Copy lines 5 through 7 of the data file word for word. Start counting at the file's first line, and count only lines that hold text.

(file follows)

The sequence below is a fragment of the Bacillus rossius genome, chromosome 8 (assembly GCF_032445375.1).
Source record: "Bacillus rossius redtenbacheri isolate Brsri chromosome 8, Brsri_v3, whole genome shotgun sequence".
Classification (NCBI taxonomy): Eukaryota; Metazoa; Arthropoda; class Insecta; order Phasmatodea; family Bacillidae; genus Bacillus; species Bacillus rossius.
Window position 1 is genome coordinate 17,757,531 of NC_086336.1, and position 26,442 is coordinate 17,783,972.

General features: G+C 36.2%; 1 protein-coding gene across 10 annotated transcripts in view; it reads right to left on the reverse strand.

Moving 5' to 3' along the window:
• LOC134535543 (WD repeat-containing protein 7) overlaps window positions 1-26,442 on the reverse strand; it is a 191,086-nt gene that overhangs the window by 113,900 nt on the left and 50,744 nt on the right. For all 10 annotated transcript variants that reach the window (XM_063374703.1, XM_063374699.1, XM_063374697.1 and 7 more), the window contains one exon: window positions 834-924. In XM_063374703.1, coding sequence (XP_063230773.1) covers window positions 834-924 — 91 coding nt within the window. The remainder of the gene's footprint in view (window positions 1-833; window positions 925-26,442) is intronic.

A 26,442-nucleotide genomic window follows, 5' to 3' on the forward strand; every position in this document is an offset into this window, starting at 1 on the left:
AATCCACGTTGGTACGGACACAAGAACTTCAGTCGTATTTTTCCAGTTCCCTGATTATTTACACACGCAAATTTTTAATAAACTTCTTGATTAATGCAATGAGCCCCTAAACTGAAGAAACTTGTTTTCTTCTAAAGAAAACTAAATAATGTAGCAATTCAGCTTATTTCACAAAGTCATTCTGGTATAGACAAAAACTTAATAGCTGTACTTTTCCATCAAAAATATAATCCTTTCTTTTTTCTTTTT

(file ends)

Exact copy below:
General features: G+C 36.2%; 1 protein-coding gene across 10 annotated transcripts in view; it reads right to left on the reverse strand.

Moving 5' to 3' along the window:
• LOC134535543 (WD repeat-containing protein 7) overlaps window positions 1-26,442 on the reverse strand; it is a 191,086-nt gene that overhangs the window by 113,900 nt on the left and 50,744 nt on the right. For all 10 annotated transcript variants that reach the window (XM_063374703.1, XM_063374699.1, XM_063374697.1 and 7 more), the window contains one exon: window positions 834-924. In XM_063374703.1, coding sequence (XP_063230773.1) covers window positions 834-924 — 91 coding nt within the window. The remainder of the gene's footprint in view (window positions 1-833; window positions 925-26,442) is intronic.